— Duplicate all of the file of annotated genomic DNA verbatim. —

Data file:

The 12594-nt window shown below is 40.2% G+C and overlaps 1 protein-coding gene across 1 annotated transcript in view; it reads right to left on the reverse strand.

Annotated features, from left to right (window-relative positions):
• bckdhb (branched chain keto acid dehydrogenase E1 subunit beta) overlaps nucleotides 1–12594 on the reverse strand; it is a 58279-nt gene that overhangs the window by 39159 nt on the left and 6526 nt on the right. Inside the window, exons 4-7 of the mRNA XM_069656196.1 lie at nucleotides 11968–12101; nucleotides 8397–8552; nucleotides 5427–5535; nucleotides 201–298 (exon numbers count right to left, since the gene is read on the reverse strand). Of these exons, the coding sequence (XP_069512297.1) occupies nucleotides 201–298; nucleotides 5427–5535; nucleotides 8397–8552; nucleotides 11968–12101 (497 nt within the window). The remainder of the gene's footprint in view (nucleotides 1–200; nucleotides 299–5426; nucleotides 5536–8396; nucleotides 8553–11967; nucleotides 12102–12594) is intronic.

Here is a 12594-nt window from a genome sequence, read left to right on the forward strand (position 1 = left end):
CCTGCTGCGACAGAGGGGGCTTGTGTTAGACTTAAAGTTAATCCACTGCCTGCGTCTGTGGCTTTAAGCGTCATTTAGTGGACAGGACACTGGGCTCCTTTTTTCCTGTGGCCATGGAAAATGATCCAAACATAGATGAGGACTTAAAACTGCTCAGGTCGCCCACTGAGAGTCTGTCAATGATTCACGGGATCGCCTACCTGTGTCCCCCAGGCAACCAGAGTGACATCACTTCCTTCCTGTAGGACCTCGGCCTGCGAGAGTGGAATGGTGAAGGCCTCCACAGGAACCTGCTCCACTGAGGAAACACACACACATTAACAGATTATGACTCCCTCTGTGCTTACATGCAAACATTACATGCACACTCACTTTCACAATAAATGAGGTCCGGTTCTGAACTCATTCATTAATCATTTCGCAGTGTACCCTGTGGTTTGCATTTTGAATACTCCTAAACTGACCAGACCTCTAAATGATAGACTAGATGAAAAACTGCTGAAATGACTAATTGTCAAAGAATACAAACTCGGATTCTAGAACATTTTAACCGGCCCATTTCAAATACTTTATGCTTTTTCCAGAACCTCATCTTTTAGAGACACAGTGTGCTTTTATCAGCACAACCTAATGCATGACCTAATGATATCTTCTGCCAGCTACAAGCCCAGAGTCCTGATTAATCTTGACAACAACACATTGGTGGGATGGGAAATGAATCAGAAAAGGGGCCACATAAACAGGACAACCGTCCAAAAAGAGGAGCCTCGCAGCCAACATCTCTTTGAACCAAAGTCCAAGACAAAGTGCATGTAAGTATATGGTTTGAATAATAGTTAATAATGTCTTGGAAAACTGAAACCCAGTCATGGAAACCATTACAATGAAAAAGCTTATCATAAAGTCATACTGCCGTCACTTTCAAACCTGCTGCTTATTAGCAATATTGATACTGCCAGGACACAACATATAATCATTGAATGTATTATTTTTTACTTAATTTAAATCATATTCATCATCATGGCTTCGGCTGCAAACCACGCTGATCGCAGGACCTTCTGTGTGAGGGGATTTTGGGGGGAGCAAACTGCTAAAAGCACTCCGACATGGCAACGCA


The 12594-nt window shown below is 40.2% G+C and overlaps 1 protein-coding gene across 1 annotated transcript in view; it reads right to left on the reverse strand.

Annotated features, from left to right (window-relative positions):
• bckdhb (branched chain keto acid dehydrogenase E1 subunit beta) overlaps nucleotides 1–12594 on the reverse strand; it is a 58279-nt gene that overhangs the window by 39159 nt on the left and 6526 nt on the right. Inside the window, exons 4-7 of the mRNA XM_069656196.1 lie at nucleotides 11968–12101; nucleotides 8397–8552; nucleotides 5427–5535; nucleotides 201–298 (exon numbers count right to left, since the gene is read on the reverse strand). Of these exons, the coding sequence (XP_069512297.1) occupies nucleotides 201–298; nucleotides 5427–5535; nucleotides 8397–8552; nucleotides 11968–12101 (497 nt within the window). The remainder of the gene's footprint in view (nucleotides 1–200; nucleotides 299–5426; nucleotides 5536–8396; nucleotides 8553–11967; nucleotides 12102–12594) is intronic.

Here is a 12594-nt window from a genome sequence, read left to right on the forward strand (position 1 = left end):
CCTGCTGCGACAGAGGGGGCTTGTGTTAGACTTAAAGTTAATCCACTGCCTGCGTCTGTGGCTTTAAGCGTCATTTAGTGGACAGGACACTGGGCTCCTTTTTTCCTGTGGCCATGGAAAATGATCCAAACATAGATGAGGACTTAAAACTGCTCAGGTCGCCCACTGAGAGTCTGTCAATGATTCACGGGATCGCCTACCTGTGTCCCCCAGGCAACCAGAGTGACATCACTTCCTTCCTGTAGGACCTCGGCCTGCGAGAGTGGAATGGTGAAGGCCTCCACAGGAACCTGCTCCACTGAGGAAACACACACACATTAACAGATTATGACTCCCTCTGTGCTTACATGCAAACATTACATGCACACTCACTTTCACAATAAATGAGGTCCGGTTCTGAACTCATTCATTAATCATTTCGCAGTGTACCCTGTGGTTTGCATTTTGAATACTCCTAAACTGACCAGACCTCTAAATGATAGACTAGATGAAAAACTGCTGAAATGACTAATTGTCAAAGAATACAAACTCGGATTCTAGAACATTTTAACCGGCCCATTTCAAATACTTTATGCTTTTTCCAGAACCTCATCTTTTAGAGACACAGTGTGCTTTTATCAGCACAACCTAATGCATGACCTAATGATATCTTCTGCCAGCTACAAGCCCAGAGTCCTGATTAATCTTGACAACAACACATTGGTGGGATGGGAAATGAATCAGAAAAGGGGCCACATAAACAGGACAACCGTCCAAAAAGAGGAGCCTCGCAGCCAACATCTCTTTGAACCAAAGTCCAAGACAAAGTGCATGTAAGTATATGGTTTGAATAATAGTTAATAATGTCTTGGAAAACTGAAACCCAGTCATGGAAACCATTACAATGAAAAAGCTTATCATAAAGTCATACTGCCGTCACTTTCAAACCTGCTGCTTATTAGCAATATTGATACTGCCAGGACACAACATATAATCATTGAATGTATTATTTTTTACTTAATTTAAATCATATTCATCATCATGGCTTCGGCTGCAAACCACGCTGATCGCAGGACCTTCTGTGTGAGGGGATTTTGGGGGGAGCAAACTGCTAAAAGCACTCCGACATGGCAACGCA